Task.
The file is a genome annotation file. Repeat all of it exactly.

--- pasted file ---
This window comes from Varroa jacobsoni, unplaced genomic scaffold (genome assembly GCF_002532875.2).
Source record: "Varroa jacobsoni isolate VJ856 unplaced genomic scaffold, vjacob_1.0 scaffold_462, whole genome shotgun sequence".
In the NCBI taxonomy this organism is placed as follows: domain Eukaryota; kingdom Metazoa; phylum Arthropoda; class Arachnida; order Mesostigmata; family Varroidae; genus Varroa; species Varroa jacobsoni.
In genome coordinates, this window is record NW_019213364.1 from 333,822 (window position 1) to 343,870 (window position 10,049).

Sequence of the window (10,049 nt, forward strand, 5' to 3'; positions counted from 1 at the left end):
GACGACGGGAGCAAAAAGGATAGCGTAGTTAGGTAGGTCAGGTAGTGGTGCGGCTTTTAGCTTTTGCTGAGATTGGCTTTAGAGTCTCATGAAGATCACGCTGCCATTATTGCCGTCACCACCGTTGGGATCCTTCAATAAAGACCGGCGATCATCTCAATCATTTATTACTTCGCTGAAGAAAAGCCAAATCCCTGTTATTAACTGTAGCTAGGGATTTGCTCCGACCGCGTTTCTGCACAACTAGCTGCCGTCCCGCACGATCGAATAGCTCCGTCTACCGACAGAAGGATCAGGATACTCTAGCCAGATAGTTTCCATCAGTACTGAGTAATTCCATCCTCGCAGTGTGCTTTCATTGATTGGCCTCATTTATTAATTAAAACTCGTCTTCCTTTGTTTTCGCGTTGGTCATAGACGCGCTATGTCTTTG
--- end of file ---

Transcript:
This window comes from Varroa jacobsoni, unplaced genomic scaffold (genome assembly GCF_002532875.2).
Source record: "Varroa jacobsoni isolate VJ856 unplaced genomic scaffold, vjacob_1.0 scaffold_462, whole genome shotgun sequence".
In the NCBI taxonomy this organism is placed as follows: domain Eukaryota; kingdom Metazoa; phylum Arthropoda; class Arachnida; order Mesostigmata; family Varroidae; genus Varroa; species Varroa jacobsoni.
In genome coordinates, this window is record NW_019213364.1 from 333,822 (window position 1) to 343,870 (window position 10,049).

Sequence of the window (10,049 nt, forward strand, 5' to 3'; positions counted from 1 at the left end):
GACGACGGGAGCAAAAAGGATAGCGTAGTTAGGTAGGTCAGGTAGTGGTGCGGCTTTTAGCTTTTGCTGAGATTGGCTTTAGAGTCTCATGAAGATCACGCTGCCATTATTGCCGTCACCACCGTTGGGATCCTTCAATAAAGACCGGCGATCATCTCAATCATTTATTACTTCGCTGAAGAAAAGCCAAATCCCTGTTATTAACTGTAGCTAGGGATTTGCTCCGACCGCGTTTCTGCACAACTAGCTGCCGTCCCGCACGATCGAATAGCTCCGTCTACCGACAGAAGGATCAGGATACTCTAGCCAGATAGTTTCCATCAGTACTGAGTAATTCCATCCTCGCAGTGTGCTTTCATTGATTGGCCTCATTTATTAATTAAAACTCGTCTTCCTTTGTTTTCGCGTTGGTCATAGACGCGCTATGTCTTTG